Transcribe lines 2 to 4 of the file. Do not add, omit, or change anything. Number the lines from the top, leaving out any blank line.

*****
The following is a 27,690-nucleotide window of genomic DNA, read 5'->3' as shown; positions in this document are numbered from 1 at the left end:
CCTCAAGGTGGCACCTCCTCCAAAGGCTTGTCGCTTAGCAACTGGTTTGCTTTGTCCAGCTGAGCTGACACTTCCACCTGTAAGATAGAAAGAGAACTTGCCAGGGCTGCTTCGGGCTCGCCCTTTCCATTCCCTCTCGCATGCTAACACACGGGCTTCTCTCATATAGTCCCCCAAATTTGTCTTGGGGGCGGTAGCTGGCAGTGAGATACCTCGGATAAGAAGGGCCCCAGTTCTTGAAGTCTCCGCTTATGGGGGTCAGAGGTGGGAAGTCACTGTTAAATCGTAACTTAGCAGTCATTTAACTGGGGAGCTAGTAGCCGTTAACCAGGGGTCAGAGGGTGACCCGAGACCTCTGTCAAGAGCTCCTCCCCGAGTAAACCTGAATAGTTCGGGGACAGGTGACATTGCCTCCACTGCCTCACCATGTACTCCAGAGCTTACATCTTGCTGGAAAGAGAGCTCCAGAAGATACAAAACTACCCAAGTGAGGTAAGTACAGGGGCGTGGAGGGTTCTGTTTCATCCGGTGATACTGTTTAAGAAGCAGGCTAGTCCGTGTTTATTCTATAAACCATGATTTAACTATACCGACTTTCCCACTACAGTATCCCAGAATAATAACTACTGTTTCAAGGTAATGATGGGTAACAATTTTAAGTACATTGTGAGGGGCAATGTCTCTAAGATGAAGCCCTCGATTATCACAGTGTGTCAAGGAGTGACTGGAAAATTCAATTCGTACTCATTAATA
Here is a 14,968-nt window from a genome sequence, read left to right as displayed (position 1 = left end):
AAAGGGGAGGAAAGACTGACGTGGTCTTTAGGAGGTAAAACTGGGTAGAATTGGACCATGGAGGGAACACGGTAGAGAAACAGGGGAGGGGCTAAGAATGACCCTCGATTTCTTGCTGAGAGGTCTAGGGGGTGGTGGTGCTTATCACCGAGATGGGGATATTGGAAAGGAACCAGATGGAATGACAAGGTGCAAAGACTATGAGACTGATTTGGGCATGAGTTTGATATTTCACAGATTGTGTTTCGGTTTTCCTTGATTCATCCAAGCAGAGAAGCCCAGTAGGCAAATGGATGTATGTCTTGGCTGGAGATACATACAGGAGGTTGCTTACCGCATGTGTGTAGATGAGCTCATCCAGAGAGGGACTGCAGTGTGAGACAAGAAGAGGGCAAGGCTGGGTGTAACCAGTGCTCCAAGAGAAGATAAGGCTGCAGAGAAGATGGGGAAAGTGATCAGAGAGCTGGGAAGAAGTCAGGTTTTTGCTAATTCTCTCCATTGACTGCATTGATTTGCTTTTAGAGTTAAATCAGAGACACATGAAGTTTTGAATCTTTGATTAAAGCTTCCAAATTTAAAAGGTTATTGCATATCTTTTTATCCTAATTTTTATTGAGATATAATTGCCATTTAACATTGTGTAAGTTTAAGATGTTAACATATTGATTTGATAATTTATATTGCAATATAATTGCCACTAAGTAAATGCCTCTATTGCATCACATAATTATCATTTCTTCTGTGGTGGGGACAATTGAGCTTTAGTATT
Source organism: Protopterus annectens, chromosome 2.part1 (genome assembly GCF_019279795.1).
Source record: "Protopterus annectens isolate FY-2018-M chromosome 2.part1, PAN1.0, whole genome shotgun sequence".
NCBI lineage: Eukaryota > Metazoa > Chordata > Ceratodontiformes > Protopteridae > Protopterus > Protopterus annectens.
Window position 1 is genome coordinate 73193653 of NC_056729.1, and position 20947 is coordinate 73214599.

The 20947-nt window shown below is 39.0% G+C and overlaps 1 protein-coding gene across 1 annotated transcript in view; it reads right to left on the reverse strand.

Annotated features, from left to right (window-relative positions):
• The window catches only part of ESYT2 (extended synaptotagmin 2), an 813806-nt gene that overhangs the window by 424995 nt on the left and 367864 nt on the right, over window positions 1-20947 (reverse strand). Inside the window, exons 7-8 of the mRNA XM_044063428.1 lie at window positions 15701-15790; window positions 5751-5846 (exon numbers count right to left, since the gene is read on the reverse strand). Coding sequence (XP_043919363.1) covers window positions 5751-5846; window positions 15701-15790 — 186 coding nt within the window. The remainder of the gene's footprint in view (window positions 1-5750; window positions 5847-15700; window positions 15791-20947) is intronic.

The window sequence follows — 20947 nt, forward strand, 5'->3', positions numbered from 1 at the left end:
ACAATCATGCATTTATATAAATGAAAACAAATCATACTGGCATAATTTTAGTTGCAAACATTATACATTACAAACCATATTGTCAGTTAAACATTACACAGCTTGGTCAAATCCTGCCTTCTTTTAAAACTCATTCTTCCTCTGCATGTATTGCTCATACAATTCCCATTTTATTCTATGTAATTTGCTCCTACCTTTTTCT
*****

CCTCAAGGTGGCACCTCCTCCAAAGGCTTGTCGCTTAGCAACTGGTTTGCTTTGTCCAGCTGAGCTGACACTTCCACCTGTAAGATAGAAAGAGAACTTGCCAGGGCTGCTTCGGGCTCGCCCTTTCCATTCCCTCTCGCATGCTAACACACGGGCTTCTCTCATATAGTCCCCCAAATTTGTCTTGGGGGCGGTAGCTGGCAGTGAGATACCTCGGATAAGAAGGGCCCCAGTTCTTGAAGTCTCCGCTTATGGGGGTCAGAGGTGGGAAGTCACTGTTAAATCGTAACTTAGCAGTCATTTAACTGGGGAGCTAGTAGCCGTTAACCAGGGGTCAGAGGGTGACCCGAGACCTCTGTCAAGAGCTCCTCCCCGAGTAAACCTGAATAGTTCGGGGACAGGTGACATTGCCTCCACTGCCTCACCATGTACTCCAGAGCTTACATCTTGCTGGAAAGAGAGCTCCAGAAGATACAAAACTACCCAAGTGAGGTAAGTACAGGGGCGTGGAGGGTTCTGTTTCATCCGGTGATACTGTTTAAGAAGCAGGCTAGTCCGTGTTTATTCTATAAACCATGATTTAACTATACCGACTTTCCCACTACAGTATCCCAGAATAATAACTACTGTTTCAAGGTAATGATGGGTAACAATTTTAAGTACATTGTGAGGGGCAATGTCTCTAAGATGAAGCCCTCGATTATCACAGTGTGTCAAGGAGTGACTGGAAAATTCAATTCGTACTCATTAATA
Here is a 14,968-nt window from a genome sequence, read left to right as displayed (position 1 = left end):
AAAGGGGAGGAAAGACTGACGTGGTCTTTAGGAGGTAAAACTGGGTAGAATTGGACCATGGAGGGAACACGGTAGAGAAACAGGGGAGGGGCTAAGAATGACCCTCGATTTCTTGCTGAGAGGTCTAGGGGGTGGTGGTGCTTATCACCGAGATGGGGATATTGGAAAGGAACCAGATGGAATGACAAGGTGCAAAGACTATGAGACTGATTTGGGCATGAGTTTGATATTTCACAGATTGTGTTTCGGTTTTCCTTGATTCATCCAAGCAGAGAAGCCCAGTAGGCAAATGGATGTATGTCTTGGCTGGAGATACATACAGGAGGTTGCTTACCGCATGTGTGTAGATGAGCTCATCCAGAGAGGGACTGCAGTGTGAGACAAGAAGAGGGCAAGGCTGGGTGTAACCAGTGCTCCAAGAGAAGATAAGGCTGCAGAGAAGATGGGGAAAGTGATCAGAGAGCTGGGAAGAAGTCAGGTTTTTGCTAATTCTCTCCATTGACTGCATTGATTTGCTTTTAGAGTTAAATCAGAGACACATGAAGTTTTGAATCTTTGATTAAAGCTTCCAAATTTAAAAGGTTATTGCATATCTTTTTATCCTAATTTTTATTGAGATATAATTGCCATTTAACATTGTGTAAGTTTAAGATGTTAACATATTGATTTGATAATTTATATTGCAATATAATTGCCACTAAGTAAATGCCTCTATTGCATCACATAATTATCATTTCTTCTGTGGTGGGGACAATTGAGCTTTAGTATT